‘I’ve realised I have issues dealing with difficult emotions; a part of me just wants to cut and run.
‘My boyfriend of one year has family issues and has been emotional.
‘I didn’t like how he stopped being so caring towards me. My first instinct was that we’re not compatible.
‘I also didn’t know what to say and would get frustrated and abrupt, so he’s stopped talking about things.
‘I can now see he just needed comforting.
‘I keep asking how things are and I’m walking his dog and helping him with other bits, but I’m worried he will end the relationship.
‘I need to talk to him but I don’t know what to say. What’s your advice?’
You do know what to say, you’re just scared of saying it.
‘Or, rather, you’re scared of the consequences of saying it,’ says James McConnachie. ‘But you’ve taken the first step in facing fear, which is understanding what you’re scared of – losing him.’
You’ve also identified this crucial blind spot – this uncertainty managing other people’s emotions, which leaves you feeling unsafe and unsure as to how others will care for you. So how did your family deal with emotion, conflict and vulnerability?
‘Were you able to communicate and deal with things, or did you avoid everything and go around doing housework and walking the dog?’ asks Rupert Smith.
Our process of managing intense emotional experiences is formed when we are very young. ‘Probably in the first three years of life,’ says Dr Angharad Rudkin. ‘By then we have developed our strategy for managing overwhelming emotions, based on our attachment relationships. When your boyfriend had his difficulties, these feelings of uncertainty and insecurity were automatically triggered in you.’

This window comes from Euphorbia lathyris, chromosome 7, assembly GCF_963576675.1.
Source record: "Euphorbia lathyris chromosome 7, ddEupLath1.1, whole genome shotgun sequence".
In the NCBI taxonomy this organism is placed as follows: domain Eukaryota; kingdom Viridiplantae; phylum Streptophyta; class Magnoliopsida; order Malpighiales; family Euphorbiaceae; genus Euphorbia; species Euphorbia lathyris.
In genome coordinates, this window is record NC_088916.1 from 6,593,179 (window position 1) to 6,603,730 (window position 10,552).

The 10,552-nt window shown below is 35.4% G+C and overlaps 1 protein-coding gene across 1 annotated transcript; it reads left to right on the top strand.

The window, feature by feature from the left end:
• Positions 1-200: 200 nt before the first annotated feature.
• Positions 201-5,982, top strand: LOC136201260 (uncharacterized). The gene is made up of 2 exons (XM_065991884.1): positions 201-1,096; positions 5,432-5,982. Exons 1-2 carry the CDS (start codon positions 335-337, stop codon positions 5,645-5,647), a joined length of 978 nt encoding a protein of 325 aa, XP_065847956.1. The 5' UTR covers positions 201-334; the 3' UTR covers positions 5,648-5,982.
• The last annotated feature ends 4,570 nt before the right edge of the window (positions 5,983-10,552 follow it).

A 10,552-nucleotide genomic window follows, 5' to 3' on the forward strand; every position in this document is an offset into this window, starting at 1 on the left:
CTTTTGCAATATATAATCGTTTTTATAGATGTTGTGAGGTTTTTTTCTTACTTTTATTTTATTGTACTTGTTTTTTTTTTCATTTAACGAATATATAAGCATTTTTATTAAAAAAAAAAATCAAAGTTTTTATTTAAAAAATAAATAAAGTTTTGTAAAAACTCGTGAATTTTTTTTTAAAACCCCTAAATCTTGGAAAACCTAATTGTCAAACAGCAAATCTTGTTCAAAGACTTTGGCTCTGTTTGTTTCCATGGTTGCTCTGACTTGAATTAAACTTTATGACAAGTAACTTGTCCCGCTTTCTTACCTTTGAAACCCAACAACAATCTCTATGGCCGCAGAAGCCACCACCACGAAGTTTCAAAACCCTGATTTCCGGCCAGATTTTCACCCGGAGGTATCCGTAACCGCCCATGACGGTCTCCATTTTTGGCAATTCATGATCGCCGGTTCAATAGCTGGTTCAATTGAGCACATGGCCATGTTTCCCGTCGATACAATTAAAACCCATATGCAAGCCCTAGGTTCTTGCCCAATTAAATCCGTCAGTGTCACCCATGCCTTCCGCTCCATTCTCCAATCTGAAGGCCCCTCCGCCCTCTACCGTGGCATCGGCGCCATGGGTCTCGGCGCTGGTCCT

You then instinctively shut down, focused on how you would continue to receive what you needed from the relationship before spiralling into self-recrimination and fear.
‘But is talking to him going to make being dumped more likely, or less?’ asks McConnachie. ‘When you talk, some hot feelings might come out. You might feel very uncomfortable. You might want to cut and run, as you put it. But that heated conversation is the only thing that is going to melt the ice between you.’
Tell him that you love him and want to help him, but that he also needs to be patient with you while you learn how to do that.
‘He can help by communicating with you,’ says Rudkin. ‘Explain that the quieter he is, the more worried you become – and you can help by becoming more aware of your automatic reactions and learn how to overlay those with healthier responses.’
One idea is to rehearse what you want to say by writing it down or practising it.
‘That’s not being artificial,’ says McConnachie. ‘It’s helping you say what needs to be said. Or show him what you’ve written to us. It’s open, honest, thoughtful – and hopeful. It’s everything you need to say.’
Rupert Smith is an author and counsellor
James McConnachie is the author of Sex (Rough Guides)
Dr Angharad Rudkin is a clinical psychologist
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